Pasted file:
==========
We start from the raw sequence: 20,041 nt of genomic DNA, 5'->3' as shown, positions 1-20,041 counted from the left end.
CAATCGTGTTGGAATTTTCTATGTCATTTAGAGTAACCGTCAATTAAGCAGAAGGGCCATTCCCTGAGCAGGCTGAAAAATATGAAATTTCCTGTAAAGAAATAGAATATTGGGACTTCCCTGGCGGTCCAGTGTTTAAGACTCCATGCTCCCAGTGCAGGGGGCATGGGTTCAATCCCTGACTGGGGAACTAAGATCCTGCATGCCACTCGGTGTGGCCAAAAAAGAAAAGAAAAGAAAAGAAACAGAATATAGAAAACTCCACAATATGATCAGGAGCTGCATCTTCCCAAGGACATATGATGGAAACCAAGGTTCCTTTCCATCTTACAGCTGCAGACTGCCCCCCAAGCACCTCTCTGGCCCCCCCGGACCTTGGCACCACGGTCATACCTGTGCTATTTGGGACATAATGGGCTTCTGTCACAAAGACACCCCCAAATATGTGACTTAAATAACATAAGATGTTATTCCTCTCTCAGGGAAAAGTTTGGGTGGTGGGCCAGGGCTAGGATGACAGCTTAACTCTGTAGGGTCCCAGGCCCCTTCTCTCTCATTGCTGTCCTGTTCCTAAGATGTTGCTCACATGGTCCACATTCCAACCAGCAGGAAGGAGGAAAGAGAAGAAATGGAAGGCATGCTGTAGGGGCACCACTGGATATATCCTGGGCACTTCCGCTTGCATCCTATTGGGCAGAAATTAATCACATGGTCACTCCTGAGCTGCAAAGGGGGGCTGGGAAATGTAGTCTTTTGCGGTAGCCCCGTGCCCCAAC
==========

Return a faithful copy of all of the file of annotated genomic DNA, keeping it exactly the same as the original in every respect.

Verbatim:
We start from the raw sequence: 20,041 nt of genomic DNA, 5'->3' as shown, positions 1-20,041 counted from the left end.
CAATCGTGTTGGAATTTTCTATGTCATTTAGAGTAACCGTCAATTAAGCAGAAGGGCCATTCCCTGAGCAGGCTGAAAAATATGAAATTTCCTGTAAAGAAATAGAATATTGGGACTTCCCTGGCGGTCCAGTGTTTAAGACTCCATGCTCCCAGTGCAGGGGGCATGGGTTCAATCCCTGACTGGGGAACTAAGATCCTGCATGCCACTCGGTGTGGCCAAAAAAGAAAAGAAAAGAAAAGAAACAGAATATAGAAAACTCCACAATATGATCAGGAGCTGCATCTTCCCAAGGACATATGATGGAAACCAAGGTTCCTTTCCATCTTACAGCTGCAGACTGCCCCCCAAGCACCTCTCTGGCCCCCCCGGACCTTGGCACCACGGTCATACCTGTGCTATTTGGGACATAATGGGCTTCTGTCACAAAGACACCCCCAAATATGTGACTTAAATAACATAAGATGTTATTCCTCTCTCAGGGAAAAGTTTGGGTGGTGGGCCAGGGCTAGGATGACAGCTTAACTCTGTAGGGTCCCAGGCCCCTTCTCTCTCATTGCTGTCCTGTTCCTAAGATGTTGCTCACATGGTCCACATTCCAACCAGCAGGAAGGAGGAAAGAGAAGAAATGGAAGGCATGCTGTAGGGGCACCACTGGATATATCCTGGGCACTTCCGCTTGCATCCTATTGGGCAGAAATTAATCACATGGTCACTCCTGAGCTGCAAAGGGGGGCTGGGAAATGTAGTCTTTTGCGGTAGCCCCGTGCCCCAAC